Traces of the popular beverage in waterways and oceans can be an indicator of other anthropogenic pollution
By Summit Voice
SUMMIT COUNTY — Scientists on the lookout for all sorts of water pollution have found elevated levels of caffeine in unexpected locations in the Pacific Ocean off the coast of Oregon.
While caffeine may not be the biggest environmental problem, the researchers explained the presence of caffeine can signal additional anthropogenic pollution, such as pesticides and pharmaceuticals.
The presence of caffeine can also provide a pathway to understand the effectiveness of wastewater treatment systems. Previous studies have found caffeine in other bodies of water around the world, including the North Sea, the Mediterranean, Puget Sound, Boston Harbor, and Sarasota Bay, Fla.
The study by Portland State University’s Zoe Rodriguez del Rey and her faculty adviser Elise Granek is the first to look at caffeine pollution off the Oregon coast. Rodriguez del Rey is a master’s student and Granek is an assistant professor of Environmental Science and Management. They collaborated with Steve Sylvester of Washington State University, Vancouver.
“Our study findings indicate that, contrary to our prediction, the waste water treatment plants are not a major source of caffeine to coastal waters,” says Granek. “However, onsite waste disposal systems may be a big contributor of contaminants to Oregon’s coastal ocean and need to be better studied to fully understand their contribution to pollution of ocean waters.”
In spring 2010, Rodriguez del Rey and Granek collected and analyzed samples from 14 coastal locations and seven adjacent water bodies as far north as Astoria, Ore., and as far south as Brookings.
Locations were identified as potentially polluted if they were near wastewater treatment plants, large population centers or rivers and streams emptying into the ocean.
The study found high caffeine levels near Carl Washburne State Park (Florence, Ore.) and Cape Lookout, two areas not near the potential pollution sources, yet low levels of caffeine near large population centers like Astoria/Warrenton and Coos Bay.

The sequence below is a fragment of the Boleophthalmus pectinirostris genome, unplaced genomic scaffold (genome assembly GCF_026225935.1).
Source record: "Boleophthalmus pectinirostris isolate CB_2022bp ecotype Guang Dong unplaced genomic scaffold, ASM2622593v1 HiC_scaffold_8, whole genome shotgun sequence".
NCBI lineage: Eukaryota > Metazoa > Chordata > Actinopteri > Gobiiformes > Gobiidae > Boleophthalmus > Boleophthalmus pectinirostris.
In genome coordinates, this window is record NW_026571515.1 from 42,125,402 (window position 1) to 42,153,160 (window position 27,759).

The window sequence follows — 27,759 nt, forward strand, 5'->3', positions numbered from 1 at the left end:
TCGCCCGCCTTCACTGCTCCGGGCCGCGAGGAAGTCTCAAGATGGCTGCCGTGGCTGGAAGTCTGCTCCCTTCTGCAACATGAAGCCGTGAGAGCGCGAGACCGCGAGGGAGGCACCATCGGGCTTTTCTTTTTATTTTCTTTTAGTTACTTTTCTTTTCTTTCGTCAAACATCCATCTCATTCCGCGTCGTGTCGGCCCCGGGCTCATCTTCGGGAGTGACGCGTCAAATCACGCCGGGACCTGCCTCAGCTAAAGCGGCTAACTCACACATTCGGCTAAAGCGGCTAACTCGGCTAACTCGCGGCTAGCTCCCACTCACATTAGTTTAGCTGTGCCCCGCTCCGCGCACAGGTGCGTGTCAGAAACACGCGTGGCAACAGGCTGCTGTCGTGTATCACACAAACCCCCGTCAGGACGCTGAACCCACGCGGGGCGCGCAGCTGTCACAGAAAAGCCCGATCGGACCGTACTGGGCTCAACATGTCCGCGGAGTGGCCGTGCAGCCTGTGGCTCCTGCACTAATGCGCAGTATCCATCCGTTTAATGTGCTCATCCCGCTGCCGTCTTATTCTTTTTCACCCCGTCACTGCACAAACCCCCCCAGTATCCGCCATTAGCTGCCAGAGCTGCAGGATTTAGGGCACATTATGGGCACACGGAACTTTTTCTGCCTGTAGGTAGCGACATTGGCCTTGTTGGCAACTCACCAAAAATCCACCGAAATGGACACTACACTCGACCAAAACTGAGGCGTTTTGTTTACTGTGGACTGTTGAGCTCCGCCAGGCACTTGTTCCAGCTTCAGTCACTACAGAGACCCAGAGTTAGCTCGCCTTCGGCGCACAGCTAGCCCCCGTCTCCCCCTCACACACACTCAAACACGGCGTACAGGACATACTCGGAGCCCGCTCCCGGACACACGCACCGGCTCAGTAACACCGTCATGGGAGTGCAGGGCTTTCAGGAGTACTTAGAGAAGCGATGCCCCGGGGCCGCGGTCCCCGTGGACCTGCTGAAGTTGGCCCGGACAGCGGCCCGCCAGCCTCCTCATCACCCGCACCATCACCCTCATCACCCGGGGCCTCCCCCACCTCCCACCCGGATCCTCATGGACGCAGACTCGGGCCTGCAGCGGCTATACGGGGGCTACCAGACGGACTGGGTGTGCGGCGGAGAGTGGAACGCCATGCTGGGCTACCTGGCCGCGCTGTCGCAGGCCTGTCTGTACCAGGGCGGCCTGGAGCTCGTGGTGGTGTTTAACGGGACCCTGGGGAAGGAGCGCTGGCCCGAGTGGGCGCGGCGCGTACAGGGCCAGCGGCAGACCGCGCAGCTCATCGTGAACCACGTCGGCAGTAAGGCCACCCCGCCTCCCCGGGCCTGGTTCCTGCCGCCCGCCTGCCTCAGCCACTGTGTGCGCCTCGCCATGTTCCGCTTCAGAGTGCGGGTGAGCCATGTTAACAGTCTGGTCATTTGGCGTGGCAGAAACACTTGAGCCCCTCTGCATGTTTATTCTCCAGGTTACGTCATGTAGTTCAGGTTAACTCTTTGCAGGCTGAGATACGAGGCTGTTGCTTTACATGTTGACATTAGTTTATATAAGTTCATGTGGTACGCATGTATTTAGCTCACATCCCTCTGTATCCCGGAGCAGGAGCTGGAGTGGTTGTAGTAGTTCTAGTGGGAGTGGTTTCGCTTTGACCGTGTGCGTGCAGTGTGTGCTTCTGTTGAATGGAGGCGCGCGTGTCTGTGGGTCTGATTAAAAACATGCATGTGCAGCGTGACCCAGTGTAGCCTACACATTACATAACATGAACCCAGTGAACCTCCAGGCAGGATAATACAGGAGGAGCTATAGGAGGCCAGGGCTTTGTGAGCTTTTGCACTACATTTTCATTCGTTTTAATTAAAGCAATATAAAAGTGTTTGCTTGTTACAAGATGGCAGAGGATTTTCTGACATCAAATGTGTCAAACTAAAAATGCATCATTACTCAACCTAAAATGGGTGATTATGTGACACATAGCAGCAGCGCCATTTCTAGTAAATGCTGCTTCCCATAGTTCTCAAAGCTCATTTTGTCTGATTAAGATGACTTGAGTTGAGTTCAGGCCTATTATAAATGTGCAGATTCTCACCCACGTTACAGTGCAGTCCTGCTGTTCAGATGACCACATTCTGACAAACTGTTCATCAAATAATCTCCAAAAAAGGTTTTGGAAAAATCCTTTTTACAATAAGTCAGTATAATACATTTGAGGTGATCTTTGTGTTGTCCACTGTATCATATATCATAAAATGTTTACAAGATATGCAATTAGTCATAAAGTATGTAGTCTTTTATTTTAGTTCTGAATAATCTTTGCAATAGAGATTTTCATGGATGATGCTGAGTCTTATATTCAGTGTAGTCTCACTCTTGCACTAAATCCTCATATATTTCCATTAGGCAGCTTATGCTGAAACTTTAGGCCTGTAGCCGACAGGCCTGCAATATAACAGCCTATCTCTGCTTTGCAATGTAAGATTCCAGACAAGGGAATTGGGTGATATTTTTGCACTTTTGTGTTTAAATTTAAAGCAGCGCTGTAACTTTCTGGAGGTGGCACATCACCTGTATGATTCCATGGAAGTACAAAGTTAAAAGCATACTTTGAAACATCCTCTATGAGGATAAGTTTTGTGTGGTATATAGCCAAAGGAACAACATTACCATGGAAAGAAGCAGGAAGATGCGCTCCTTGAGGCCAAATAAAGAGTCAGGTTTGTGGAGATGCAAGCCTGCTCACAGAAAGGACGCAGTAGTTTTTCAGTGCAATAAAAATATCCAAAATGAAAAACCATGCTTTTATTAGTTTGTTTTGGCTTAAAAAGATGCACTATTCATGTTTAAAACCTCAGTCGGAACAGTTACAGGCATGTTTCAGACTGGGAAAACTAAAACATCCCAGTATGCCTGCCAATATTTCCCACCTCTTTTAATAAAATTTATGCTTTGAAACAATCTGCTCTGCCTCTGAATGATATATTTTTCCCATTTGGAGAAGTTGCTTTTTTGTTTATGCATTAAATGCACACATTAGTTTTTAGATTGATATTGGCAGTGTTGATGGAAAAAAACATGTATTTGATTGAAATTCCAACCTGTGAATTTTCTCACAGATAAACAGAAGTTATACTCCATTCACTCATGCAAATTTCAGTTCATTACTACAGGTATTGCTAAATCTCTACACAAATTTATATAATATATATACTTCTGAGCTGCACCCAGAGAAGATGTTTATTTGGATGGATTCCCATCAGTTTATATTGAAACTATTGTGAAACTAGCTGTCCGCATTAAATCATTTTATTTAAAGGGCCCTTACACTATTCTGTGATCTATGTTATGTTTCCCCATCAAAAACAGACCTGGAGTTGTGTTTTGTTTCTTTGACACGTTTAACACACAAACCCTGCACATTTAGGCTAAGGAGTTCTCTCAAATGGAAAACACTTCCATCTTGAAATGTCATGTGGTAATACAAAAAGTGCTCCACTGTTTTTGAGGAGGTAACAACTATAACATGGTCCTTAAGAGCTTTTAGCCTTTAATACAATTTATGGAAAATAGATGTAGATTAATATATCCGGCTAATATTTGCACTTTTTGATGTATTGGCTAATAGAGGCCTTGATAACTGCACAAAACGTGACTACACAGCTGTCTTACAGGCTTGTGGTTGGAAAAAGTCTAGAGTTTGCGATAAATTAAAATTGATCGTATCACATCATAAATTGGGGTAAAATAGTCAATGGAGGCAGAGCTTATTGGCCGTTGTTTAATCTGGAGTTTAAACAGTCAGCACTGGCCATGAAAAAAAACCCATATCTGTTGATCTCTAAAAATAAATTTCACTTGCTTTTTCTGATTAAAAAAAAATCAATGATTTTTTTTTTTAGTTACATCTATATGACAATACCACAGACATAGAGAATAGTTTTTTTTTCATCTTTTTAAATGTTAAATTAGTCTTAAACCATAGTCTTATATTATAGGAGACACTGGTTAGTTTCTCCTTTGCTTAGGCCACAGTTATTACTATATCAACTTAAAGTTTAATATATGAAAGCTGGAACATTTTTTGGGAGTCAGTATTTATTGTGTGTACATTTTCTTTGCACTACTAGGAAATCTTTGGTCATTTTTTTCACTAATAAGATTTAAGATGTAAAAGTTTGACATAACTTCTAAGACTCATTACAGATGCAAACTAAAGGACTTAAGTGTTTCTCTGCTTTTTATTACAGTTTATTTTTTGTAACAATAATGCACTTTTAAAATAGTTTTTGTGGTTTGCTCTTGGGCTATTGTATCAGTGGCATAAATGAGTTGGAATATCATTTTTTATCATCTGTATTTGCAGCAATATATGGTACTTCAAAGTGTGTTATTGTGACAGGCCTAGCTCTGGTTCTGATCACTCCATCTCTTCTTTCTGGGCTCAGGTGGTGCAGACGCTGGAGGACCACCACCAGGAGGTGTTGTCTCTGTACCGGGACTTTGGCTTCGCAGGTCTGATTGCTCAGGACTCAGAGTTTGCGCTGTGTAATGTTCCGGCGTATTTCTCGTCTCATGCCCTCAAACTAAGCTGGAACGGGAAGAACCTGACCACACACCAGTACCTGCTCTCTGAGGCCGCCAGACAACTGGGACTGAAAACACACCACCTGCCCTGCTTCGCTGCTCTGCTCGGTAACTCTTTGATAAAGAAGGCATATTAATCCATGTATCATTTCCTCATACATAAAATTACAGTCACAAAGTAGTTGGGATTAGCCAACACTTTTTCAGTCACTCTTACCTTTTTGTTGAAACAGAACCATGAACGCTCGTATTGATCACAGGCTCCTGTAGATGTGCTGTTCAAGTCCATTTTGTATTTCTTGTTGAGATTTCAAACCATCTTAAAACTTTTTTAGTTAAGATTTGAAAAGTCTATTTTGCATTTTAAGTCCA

High levels were also found following a late-season storm of wind and rain that triggered sewer overflows.
The results seem to indicate that wastewater treatment plants are effective at removing caffeine, but that high rainfall and combined sewer overflows flush the contaminants out to sea. The results also suggest that septic tanks, such as those used at the state parks, may be less effective at containing pollution.
Caffeine is found in many food and beverage products as well as some pharmaceuticals, and caffeine pollution is directly related to human activity (although many plant species produce caffeine, there are no natural sources of the substance in the Northwest). The presence of caffeine may also signal additional anthropogenic pollution, such as pesticides, pharmaceuticals and other contaminants.
Even “elevated levels” of caffeine are measured in nanograms per liter, well below a lethal dose for marine life. However, an earlier study by Rodriguez del Rey and Granek on intertidal mussels showed that caffeine at the levels measured in this current study can still have an effect despite the lower doses.
“We humans drink caffeinated beverages because caffeine has a biological effect on us—so it isn’t too surprising that caffeine affects other animals, too,” says Granek.
Results of the study were published in the July 2012 Marine Pollution Bulletin, “Occurrence and concentration of caffeine in Oregon coastal waters.”